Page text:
The German parliamentary military commissioner called Sunday for an urgent timeline to address a shortage of ammunition facing the country’s military, Bundeswehr.
Berlin sent large quantities of ammunition to support Ukraine’s resistance to Russia’s aggression, but has failed to replenish its supplies despite Berlin promising an additional EUR100 billion ($105billion) for the Armed Forces.
What was the statement of the military commissioner?
Eva Hogl is the lower house’s commissioner for the armed forces. She called for the government to target ammunition procurement in the two-digit billion range in the next few years.
Hogl, a politician from the center-left Social Democrats, stated that “we now need a roadmap,” a coordinated approach with binding contracts with the defense industry on when and where ammunition can be produced.
Hogl spoke out about Germany’s military assistance to Ukraine. She said that “a lot of things have been given away, but nothing has yet been replaced.” This was despite the fact that there is broad support for the military aid to Kyiv.
German Defense Minister Christine Lambrecht is being criticized for the growing shortage of artillery rockets and artillery shells. This has been evident for many years.
Local media reports claim that few procurements took place in spite of the nine-month-long conflict in Ukraine. This is something the Defense Ministry denies.
A Lambrecht spokesperson said that “that we are inactive with the procurement of ammunition” was “of course sheer absurdity”.
Slow orders frustrate manufacturers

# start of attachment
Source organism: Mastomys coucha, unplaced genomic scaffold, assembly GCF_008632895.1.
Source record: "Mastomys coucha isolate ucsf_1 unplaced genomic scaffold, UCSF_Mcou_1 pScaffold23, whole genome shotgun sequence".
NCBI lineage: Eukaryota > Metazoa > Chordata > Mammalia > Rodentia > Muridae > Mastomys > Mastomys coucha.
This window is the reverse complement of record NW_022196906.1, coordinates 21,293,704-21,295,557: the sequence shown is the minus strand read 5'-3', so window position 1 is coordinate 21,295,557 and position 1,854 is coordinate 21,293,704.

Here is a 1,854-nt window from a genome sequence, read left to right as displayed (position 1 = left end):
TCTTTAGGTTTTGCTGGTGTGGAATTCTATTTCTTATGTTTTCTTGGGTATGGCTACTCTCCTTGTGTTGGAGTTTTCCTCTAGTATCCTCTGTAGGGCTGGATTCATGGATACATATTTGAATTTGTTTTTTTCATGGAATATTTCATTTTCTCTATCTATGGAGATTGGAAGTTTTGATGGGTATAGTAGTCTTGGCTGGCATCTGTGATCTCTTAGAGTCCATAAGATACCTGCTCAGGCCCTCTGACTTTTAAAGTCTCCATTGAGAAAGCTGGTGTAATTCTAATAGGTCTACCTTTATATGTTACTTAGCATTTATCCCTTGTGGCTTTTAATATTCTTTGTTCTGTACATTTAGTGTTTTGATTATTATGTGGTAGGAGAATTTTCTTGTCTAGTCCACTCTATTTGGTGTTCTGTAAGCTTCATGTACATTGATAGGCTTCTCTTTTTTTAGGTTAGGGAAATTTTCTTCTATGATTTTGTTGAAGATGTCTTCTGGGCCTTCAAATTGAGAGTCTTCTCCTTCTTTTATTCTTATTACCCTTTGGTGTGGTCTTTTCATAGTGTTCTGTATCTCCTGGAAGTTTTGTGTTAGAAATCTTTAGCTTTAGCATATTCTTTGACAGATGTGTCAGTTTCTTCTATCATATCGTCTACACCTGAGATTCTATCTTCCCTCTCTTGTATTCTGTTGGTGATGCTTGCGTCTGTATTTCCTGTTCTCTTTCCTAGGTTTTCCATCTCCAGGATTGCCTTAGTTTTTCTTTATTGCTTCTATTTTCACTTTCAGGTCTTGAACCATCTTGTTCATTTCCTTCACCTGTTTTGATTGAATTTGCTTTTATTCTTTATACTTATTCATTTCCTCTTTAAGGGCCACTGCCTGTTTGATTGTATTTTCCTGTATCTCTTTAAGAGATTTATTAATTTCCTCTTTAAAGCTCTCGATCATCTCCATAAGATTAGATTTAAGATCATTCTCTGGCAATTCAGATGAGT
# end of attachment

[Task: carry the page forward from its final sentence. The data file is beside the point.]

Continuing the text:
Reuters quoted unnamed sources from the defense industry in October who were disappointed at what they called the government’s slowness in replenishing Bundeswehr’s inventories. This was due to slow procedures and a lackluster decision-making at the top.
One defense manager stated that although there is war in Ukraine, procedures are still in peace-time mode and inflation is taking up money.
Ministries trade blame
DPA news agency reported that a row broke out this week between the defense and finance ministries over spending and transparency regarding munitions purchases.
The Finance Ministry complained to the Finance Ministry that their Defense Ministry counterparts did not prioritize ammunition procurement in negotiations for the EUR100 million spending boost for the Armed Forces.
Shortly after Russia invaded Ukraine, February 2, Chancellor Olaf Scholz announced a huge budget increase to modernize the country’s military.
Holger Bonin (research director, Institute of Labor Economics), who is critical of these plans, told DW that “Before someone signs an employment contract they must present evidence that they do not have to show in another country.”
Recognizing foreign qualifications: This would simplify the process of recognising foreign degrees. Candidates can now submit documents in English and other languages instead of requiring a certified translator.
Some professionals may also be eligible to apply for immigration even if their German degree is not recognized. Two years work experience is required, along with a degree recognized in the country of origin.
Vocational classes for asylum seekers: The government plans to offer vocational classes and integrational courses for all asylum seekers regardless of whether they are likely to remain in the country permanently.